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Unique New Regulator Launched

World First Regulator Unveiled

Iarnród Éireann - Irish Rail has purchased the first ever System7 regulator to work on the Irish network.

Officially unveiled at the Transport Research Arena (TRA) conference in Dublin the new regulator is one of several new On Track Machines (OTMs) which Irish Rail has invested in, and which will be operated by Rhomberg Sersa Rail Group (RSRG) in Ireland.

The regulator is a crucial machine for preventative track maintenance. Ballast regulators create a ballast profile which is designed to deliver stability for the required track position. This ensures that the track remains stable under load and during thermal rail expansion.

The new regulator – which will be known as 705 – will replace one of the existing two regulators which are over 30 years old and are nearing the end of their working life.

Irish Rail’s Human Factors team, led by Nora Balfe, worked closely with RSRG Operators and System7 to make the machine operator focused and to ensure enhanced ergonomics.

“The machine is easier to use thanks to collaboration between System7 and Nora’s team,” said Darryl Gwilliam, Continuous Improvement and Digitisation Manager with RSRG in Ireland.

“It is very operator focused and very comfortable. It’s a smart machine that is environmentally friendly, efficient and will deliver the highest quality of work.”

One major difference between the new regulator and older machines is the unique LiDAR laser scanning systems – also known as profile scanners - at both the front and the back of the machine.

While there are a set number of ballast profile designs which can be input into the machine, the front profile scanner will measure and compare the as-is profile data against the required design. This measured data is displayed to allow either the operator or the machine in fully automatic mode to distribute the ballast to achieve the required profile.

This means that if there is too much ballast in one area, the regulator can autonomously move the ballast to an area where there is not enough. This work is then scanned by the laser on the rear to ensure it has been completed correctly.

This work can be carried out automatically, but if the work is being carried out by an operator, there is an array of very sophisticated cameras around the machine to give a total and clear view of the track / machine and the task being carried out.

It can then produce a ballast profile report for quality assurance or to add value to the digital suite of information about the network. This will ensure that the quality of work is measured and maintained as well as ensuring accurate ballast profile analysis can be monitored to better understand the behaviour of the track asset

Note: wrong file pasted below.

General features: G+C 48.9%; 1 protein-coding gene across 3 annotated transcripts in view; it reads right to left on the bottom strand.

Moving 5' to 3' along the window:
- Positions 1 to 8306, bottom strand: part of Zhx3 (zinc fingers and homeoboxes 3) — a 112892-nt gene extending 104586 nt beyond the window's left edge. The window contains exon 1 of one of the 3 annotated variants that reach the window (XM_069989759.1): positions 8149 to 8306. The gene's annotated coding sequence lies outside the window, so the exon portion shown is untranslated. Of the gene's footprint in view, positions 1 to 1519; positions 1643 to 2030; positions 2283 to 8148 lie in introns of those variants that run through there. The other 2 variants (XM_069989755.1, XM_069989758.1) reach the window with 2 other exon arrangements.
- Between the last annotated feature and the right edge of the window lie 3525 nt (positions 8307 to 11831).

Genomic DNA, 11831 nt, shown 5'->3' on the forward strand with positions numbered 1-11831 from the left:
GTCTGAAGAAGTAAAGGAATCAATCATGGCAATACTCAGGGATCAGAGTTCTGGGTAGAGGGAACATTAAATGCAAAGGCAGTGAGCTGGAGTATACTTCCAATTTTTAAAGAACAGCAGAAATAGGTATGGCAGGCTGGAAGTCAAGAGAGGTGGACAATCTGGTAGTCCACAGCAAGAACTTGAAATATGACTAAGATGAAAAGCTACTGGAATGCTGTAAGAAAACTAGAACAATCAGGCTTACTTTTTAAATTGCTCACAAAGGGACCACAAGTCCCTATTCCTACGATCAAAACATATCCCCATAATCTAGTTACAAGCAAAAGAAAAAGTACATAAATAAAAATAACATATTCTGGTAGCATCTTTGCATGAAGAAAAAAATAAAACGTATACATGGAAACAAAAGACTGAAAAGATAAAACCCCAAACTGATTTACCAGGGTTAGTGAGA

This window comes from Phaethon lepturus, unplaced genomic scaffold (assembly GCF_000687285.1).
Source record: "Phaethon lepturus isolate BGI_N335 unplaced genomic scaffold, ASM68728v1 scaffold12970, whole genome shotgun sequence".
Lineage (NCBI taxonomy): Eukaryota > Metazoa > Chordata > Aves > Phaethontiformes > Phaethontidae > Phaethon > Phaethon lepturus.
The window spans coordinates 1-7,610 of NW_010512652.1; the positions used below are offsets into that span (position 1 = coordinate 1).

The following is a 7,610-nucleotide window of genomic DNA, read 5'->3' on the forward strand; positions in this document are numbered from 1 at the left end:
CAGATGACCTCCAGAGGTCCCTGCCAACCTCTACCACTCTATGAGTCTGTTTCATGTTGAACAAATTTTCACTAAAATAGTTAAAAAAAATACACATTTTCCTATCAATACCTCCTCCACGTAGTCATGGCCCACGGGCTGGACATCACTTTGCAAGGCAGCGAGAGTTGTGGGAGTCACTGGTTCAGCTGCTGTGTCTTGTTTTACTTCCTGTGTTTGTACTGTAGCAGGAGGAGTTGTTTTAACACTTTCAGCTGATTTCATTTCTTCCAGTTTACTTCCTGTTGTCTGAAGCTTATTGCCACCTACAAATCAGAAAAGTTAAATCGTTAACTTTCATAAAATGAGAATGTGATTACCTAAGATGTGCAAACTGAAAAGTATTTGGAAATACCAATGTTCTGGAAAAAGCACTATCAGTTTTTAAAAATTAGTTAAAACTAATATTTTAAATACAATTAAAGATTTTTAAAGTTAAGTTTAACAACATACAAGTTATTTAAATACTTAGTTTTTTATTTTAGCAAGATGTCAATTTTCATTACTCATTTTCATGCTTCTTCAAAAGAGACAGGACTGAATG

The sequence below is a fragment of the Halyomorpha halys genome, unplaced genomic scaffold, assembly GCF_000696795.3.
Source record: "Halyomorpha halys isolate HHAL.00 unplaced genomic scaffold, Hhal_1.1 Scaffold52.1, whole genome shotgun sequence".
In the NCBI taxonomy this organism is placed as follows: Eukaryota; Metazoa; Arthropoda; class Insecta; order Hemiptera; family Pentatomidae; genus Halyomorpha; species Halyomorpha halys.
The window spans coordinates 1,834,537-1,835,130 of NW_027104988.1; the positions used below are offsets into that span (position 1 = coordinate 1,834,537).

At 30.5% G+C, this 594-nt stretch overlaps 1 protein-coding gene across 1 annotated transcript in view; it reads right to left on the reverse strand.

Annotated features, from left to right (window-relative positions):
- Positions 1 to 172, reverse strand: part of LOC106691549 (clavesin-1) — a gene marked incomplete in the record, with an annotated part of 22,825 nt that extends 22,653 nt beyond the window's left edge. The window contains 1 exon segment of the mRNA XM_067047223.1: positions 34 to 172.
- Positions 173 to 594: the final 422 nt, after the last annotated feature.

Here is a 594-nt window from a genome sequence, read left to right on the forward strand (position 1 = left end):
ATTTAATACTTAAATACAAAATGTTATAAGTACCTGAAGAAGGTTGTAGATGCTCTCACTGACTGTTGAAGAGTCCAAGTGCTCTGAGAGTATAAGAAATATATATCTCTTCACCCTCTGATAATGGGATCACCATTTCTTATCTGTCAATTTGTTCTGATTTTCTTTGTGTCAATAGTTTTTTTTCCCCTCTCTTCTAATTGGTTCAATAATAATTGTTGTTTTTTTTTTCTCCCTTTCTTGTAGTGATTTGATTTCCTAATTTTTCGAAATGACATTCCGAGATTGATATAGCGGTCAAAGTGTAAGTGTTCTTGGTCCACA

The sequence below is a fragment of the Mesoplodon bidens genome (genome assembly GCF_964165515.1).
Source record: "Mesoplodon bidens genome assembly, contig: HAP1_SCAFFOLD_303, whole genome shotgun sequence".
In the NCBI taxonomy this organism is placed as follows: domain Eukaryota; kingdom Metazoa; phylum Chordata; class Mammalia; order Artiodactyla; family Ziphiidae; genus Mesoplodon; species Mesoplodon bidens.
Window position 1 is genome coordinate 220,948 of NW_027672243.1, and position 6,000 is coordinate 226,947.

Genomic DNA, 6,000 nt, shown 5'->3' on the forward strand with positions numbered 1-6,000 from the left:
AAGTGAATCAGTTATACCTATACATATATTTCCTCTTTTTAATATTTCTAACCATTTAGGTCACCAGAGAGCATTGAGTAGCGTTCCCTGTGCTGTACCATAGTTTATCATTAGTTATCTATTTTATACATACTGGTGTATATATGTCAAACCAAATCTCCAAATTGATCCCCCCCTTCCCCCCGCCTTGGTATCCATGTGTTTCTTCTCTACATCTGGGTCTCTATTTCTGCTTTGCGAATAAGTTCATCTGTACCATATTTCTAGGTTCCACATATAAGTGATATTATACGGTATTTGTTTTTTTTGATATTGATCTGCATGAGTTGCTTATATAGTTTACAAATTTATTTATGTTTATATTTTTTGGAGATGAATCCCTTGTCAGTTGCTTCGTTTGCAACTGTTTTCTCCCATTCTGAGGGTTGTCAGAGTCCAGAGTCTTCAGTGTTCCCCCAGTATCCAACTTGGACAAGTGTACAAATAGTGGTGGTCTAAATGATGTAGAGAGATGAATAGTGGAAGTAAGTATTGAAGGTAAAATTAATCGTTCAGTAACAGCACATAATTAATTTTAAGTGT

Maintenance on the new regulator will also be easier as there is a digital machine diagnostic interface which shows all the vital working functions. Sensors monitor and record key information such as temperature and pressure and sends alerts if there is an anomaly. It is expected this will allow for better planning when it comes to preventative maintenance and therefore result in less downtime.

The cab is pressurised to prevent any dust entering and this is just one small part of the improved working environments this machine offers. The others include a water suppression system to dampen the ballast before brushing, cabin filtration systems and as mentioned, a sophisticated camera system which will remove any requirement for an operator to work outside during ballast distribution.

Another major improvement is the ability to change the brushes in just 10 minutes.

“This is a game changer,” said Darryl. “The brushes sweep the excess ballast of the sleepers and different brushes are needed depending on the sleeper types. To change the brushes on the current old machines, the machine is required to transit back to the depot and be changed manually. But on the new System7 regulator it can be done automatically in just ten minutes. It is a single person operation and avoids any down time and significantly reduces the risk of injury.”

The machine is currently going through final checks and adjustments at the System7 plant in Austria before being shipped to InnoTrans 2024 in Berlin. Afterwards it will be sent to Ireland to undergo the commissioning process before being put to work on the Irish network.